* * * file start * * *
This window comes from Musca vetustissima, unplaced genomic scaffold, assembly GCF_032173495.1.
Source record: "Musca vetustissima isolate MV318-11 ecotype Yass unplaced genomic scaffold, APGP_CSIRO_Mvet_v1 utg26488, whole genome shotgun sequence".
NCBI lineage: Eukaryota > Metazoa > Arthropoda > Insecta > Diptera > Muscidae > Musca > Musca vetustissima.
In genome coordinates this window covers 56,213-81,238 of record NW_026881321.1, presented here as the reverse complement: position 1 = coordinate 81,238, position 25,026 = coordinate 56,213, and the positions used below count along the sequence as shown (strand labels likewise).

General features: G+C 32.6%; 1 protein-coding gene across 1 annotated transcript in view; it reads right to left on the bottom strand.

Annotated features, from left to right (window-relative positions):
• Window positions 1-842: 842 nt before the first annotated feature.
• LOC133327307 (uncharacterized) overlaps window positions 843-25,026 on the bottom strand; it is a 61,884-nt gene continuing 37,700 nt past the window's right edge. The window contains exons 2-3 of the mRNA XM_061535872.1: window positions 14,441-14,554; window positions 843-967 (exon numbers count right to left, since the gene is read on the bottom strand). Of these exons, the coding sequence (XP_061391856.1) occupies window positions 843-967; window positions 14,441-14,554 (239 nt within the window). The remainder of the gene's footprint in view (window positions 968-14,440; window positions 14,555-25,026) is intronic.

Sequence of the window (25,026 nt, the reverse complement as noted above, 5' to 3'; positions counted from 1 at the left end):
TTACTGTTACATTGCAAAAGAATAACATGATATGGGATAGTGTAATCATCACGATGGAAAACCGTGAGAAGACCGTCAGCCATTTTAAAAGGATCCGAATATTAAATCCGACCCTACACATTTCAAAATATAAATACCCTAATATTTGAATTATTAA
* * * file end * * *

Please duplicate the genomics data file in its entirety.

This window comes from Musca vetustissima, unplaced genomic scaffold, assembly GCF_032173495.1.
Source record: "Musca vetustissima isolate MV318-11 ecotype Yass unplaced genomic scaffold, APGP_CSIRO_Mvet_v1 utg26488, whole genome shotgun sequence".
NCBI lineage: Eukaryota > Metazoa > Arthropoda > Insecta > Diptera > Muscidae > Musca > Musca vetustissima.
In genome coordinates this window covers 56,213-81,238 of record NW_026881321.1, presented here as the reverse complement: position 1 = coordinate 81,238, position 25,026 = coordinate 56,213, and the positions used below count along the sequence as shown (strand labels likewise).

General features: G+C 32.6%; 1 protein-coding gene across 1 annotated transcript in view; it reads right to left on the bottom strand.

Annotated features, from left to right (window-relative positions):
• Window positions 1-842: 842 nt before the first annotated feature.
• LOC133327307 (uncharacterized) overlaps window positions 843-25,026 on the bottom strand; it is a 61,884-nt gene continuing 37,700 nt past the window's right edge. The window contains exons 2-3 of the mRNA XM_061535872.1: window positions 14,441-14,554; window positions 843-967 (exon numbers count right to left, since the gene is read on the bottom strand). Of these exons, the coding sequence (XP_061391856.1) occupies window positions 843-967; window positions 14,441-14,554 (239 nt within the window). The remainder of the gene's footprint in view (window positions 968-14,440; window positions 14,555-25,026) is intronic.

Sequence of the window (25,026 nt, the reverse complement as noted above, 5' to 3'; positions counted from 1 at the left end):
TTACTGTTACATTGCAAAAGAATAACATGATATGGGATAGTGTAATCATCACGATGGAAAACCGTGAGAAGACCGTCAGCCATTTTAAAAGGATCCGAATATTAAATCCGACCCTACACATTTCAAAATATAAATACCCTAATATTTGAATTATTAA